Finally, the survey also found that 6% of students who were Catholic while in a Catholic college are not now Catholic. Only 1% who were not Catholic while at a Catholic college are today Catholic. According to the survey, “This net decline in Catholic self-identification suggests that very few convert to the Catholic faith after leaving college.”


Counting Catholics

The survey’s findings are supported by research done by Donna Freitas, assistant professor of religion at Boston University, for her book Sex & the Soul. She studied seven college campuses, surveyed 2,500 students, and conducted 112 face-to-face interviews with students.

“My most striking finding was that Catholic colleges were virtually indistinguishable from the private secular and public schools in terms of prominence of sexual behavior, hook-up culture and attitudes about sex,” said Freitas. “Chastity and purity and saving sex for marriage was virtually nonexistent at Catholic colleges. The only place where it even came up as a value was evangelical Christian colleges.”

Others support the survey’s findings, as well.

Jeffrey Trimbath, former director of abstinence education in the Bush administration, said that the data corresponds to research he’s familiar with, such as the Youth Risk Behavioral Surveillance System done by the Centers for Disease Control and Prevention.

“People of faith need to think about this issue culturally,” said Trimbath. “There are many actors pushing youth to act in ways that are not healthy for them — popular culture, music, film, the Internet, even parents who fail to hold out high expectations for their children.”

The Newman study’s results are “no surprise,” said Anne Hendershott, a professor of urban studies at The King’s College in New York. “It’s depressing, but I don’t think it’s any worse than we thought.”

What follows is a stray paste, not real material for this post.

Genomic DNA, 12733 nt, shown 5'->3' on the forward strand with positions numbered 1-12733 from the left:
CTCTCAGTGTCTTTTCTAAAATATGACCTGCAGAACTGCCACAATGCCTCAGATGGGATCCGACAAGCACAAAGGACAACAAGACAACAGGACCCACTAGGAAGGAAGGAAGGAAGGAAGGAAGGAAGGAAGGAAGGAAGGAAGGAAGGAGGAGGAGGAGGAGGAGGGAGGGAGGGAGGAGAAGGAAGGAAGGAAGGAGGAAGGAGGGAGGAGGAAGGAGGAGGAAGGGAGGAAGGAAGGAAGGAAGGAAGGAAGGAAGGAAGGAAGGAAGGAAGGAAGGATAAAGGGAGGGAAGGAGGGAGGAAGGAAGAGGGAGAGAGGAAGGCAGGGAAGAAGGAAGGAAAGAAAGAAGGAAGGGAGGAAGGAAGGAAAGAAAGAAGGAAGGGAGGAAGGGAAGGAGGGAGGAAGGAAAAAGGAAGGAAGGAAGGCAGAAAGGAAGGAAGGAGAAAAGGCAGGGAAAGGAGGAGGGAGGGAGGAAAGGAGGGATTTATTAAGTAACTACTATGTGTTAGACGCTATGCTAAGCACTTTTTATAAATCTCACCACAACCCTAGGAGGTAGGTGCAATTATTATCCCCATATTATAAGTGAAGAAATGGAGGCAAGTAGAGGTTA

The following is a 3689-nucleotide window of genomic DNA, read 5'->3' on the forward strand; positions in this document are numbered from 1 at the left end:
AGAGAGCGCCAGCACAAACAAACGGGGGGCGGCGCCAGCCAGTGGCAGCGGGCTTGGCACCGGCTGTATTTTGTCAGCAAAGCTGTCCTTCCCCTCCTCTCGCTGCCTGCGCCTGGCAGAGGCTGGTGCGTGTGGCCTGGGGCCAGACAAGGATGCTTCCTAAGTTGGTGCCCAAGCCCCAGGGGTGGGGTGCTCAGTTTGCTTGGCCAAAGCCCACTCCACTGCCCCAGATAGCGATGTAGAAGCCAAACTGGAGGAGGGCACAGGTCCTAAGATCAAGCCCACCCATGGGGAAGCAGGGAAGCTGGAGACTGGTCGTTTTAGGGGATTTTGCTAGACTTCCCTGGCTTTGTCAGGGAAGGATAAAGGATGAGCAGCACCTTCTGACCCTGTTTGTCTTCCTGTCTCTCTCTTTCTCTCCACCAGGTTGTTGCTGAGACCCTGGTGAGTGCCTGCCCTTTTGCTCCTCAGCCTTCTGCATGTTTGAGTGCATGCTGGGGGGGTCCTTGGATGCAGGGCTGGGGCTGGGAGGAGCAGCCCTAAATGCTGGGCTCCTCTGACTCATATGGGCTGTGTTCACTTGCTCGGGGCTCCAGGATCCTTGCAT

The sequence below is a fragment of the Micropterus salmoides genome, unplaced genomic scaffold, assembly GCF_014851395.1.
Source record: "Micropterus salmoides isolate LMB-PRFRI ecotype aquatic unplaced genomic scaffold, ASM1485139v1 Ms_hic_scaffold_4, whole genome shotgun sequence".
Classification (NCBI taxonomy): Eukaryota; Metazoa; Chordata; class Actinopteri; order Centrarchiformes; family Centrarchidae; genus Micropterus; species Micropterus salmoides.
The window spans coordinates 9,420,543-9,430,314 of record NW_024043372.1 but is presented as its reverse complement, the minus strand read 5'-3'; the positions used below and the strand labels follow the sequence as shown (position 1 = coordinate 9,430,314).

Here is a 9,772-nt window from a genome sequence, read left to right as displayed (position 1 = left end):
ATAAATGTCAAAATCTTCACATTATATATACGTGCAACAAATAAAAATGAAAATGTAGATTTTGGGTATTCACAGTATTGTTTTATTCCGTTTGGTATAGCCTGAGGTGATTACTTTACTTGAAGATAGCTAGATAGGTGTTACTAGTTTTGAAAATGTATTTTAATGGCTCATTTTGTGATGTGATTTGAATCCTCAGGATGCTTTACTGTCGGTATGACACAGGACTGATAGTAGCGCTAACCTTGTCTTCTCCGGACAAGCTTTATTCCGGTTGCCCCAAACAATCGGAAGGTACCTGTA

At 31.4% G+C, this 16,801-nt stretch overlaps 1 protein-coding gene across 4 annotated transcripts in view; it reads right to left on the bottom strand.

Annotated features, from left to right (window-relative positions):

Hendershott is the author of the new book Status Envy: The Politics of Catholic Higher Education.

What did surprise — and sadden — Hendershott were the gender differences in the study.

The study showed that women were more likely than men to engage in sex outside of marriage — 50% to 41% — and that attendance at a Catholic institution had a positive impact on participation in the sacraments and supporting the teachings of the Church for far more men, 40%, than women, 23%.

“It comes from a distorted sense of feminism,” said Hendershott. “They’re sold this bill of goods that to be competitive they need to have access to abortion. It’s the idea that empowering women includes reproductive rights.”


Sample Too Small?

While Richard Yanikoski, president of the Association of Catholic Colleges and Universities, was unable to comment on the survey because he hadn’t seen it, he did question the survey’s sample size.

“A national sample of 506 is too small to draw a sample from,” said Yanikoski. “While I wouldn’t say there isn’t any value, it’s likely the results are unreliable because the sample size isn’t very representative of any particular campus.”

Cardinal Newman Society’s Reilly said the sample size is similar to what’s found in other popular studies, such as political surveys.

“You can’t take this data and apply it to one institution, but no one is doing that,” said Reilly. “It’s representative of students at Catholic colleges overall. We’ve deliberately not released and won’t release the names of the schools because we don’t want people applying it to any one school.”

If anything, said Reilly, the study demonstrates the need for additional research.

“It’s amazing that since 1990, when Ex Corde Ecclesiae was issued, that Catholic colleges and universities have still not been proactive in collecting this sort of data,” said Reilly. “One can only guess that they would rather it not be published.”

Tim Drake is based in

St. Joseph, Minnesota.


At a Glance…

A groundbreaking study of Catholic college students and recent alumni found:


Morality

60% say abortion should be legal.

60% say premarital sex is not a sin.

57% say same-sex “marriage” should be legal.

39% saw officials or staff encouraging contraceptive use.

31% saw officials or staff encouraging acceptance of homosexual activity.


Men vs. Women

50% of college women engage in premarital sex.

41% of college men engage in premarital sex.

23% of college women are drawn to the sacraments.

40% of college men are drawn to the sacraments.

Source: Center for the Study of Higher Education, QEV Analytics